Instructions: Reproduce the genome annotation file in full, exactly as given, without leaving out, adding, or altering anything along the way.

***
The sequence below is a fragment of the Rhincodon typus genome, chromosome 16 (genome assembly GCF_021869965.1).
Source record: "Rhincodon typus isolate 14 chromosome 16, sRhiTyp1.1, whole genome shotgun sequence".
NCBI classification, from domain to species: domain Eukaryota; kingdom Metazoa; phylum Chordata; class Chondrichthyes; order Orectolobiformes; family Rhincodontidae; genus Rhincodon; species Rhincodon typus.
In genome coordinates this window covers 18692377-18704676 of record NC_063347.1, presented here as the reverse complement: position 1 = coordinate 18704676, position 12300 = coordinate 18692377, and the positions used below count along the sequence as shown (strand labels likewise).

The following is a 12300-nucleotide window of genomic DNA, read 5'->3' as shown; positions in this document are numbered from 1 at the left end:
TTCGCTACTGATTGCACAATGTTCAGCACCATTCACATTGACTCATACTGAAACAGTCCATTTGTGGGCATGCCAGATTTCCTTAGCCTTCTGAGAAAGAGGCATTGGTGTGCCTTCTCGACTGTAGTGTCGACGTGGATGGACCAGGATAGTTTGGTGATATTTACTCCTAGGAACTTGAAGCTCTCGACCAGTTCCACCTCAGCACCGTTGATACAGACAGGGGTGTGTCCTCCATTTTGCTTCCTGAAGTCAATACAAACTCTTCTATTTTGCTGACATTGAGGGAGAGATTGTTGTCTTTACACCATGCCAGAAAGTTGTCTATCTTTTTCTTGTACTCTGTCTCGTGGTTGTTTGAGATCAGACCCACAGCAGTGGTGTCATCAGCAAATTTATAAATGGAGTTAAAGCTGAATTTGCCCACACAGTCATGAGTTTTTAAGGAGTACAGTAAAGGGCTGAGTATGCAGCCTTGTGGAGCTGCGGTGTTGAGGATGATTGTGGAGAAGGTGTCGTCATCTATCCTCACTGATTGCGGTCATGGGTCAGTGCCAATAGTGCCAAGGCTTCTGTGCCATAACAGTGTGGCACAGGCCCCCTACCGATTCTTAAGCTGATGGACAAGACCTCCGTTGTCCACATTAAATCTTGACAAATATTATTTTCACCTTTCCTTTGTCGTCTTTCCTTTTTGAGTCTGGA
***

The sequence below is a fragment of the Rhincodon typus genome, chromosome 16 (genome assembly GCF_021869965.1).
Source record: "Rhincodon typus isolate 14 chromosome 16, sRhiTyp1.1, whole genome shotgun sequence".
NCBI classification, from domain to species: domain Eukaryota; kingdom Metazoa; phylum Chordata; class Chondrichthyes; order Orectolobiformes; family Rhincodontidae; genus Rhincodon; species Rhincodon typus.
In genome coordinates this window covers 18692377-18704676 of record NC_063347.1, presented here as the reverse complement: position 1 = coordinate 18704676, position 12300 = coordinate 18692377, and the positions used below count along the sequence as shown (strand labels likewise).

The following is a 12300-nucleotide window of genomic DNA, read 5'->3' as shown; positions in this document are numbered from 1 at the left end:
TTCGCTACTGATTGCACAATGTTCAGCACCATTCACATTGACTCATACTGAAACAGTCCATTTGTGGGCATGCCAGATTTCCTTAGCCTTCTGAGAAAGAGGCATTGGTGTGCCTTCTCGACTGTAGTGTCGACGTGGATGGACCAGGATAGTTTGGTGATATTTACTCCTAGGAACTTGAAGCTCTCGACCAGTTCCACCTCAGCACCGTTGATACAGACAGGGGTGTGTCCTCCATTTTGCTTCCTGAAGTCAATACAAACTCTTCTATTTTGCTGACATTGAGGGAGAGATTGTTGTCTTTACACCATGCCAGAAAGTTGTCTATCTTTTTCTTGTACTCTGTCTCGTGGTTGTTTGAGATCAGACCCACAGCAGTGGTGTCATCAGCAAATTTATAAATGGAGTTAAAGCTGAATTTGCCCACACAGTCATGAGTTTTTAAGGAGTACAGTAAAGGGCTGAGTATGCAGCCTTGTGGAGCTGCGGTGTTGAGGATGATTGTGGAGAAGGTGTCGTCATCTATCCTCACTGATTGCGGTCATGGGTCAGTGCCAATAGTGCCAAGGCTTCTGTGCCATAACAGTGTGGCACAGGCCCCCTACCGATTCTTAAGCTGATGGACAAGACCTCCGTTGTCCACATTAAATCTTGACAAATATTATTTTCACCTTTCCTTTGTCGTCTTTCCTTTTTGAGTCTGGA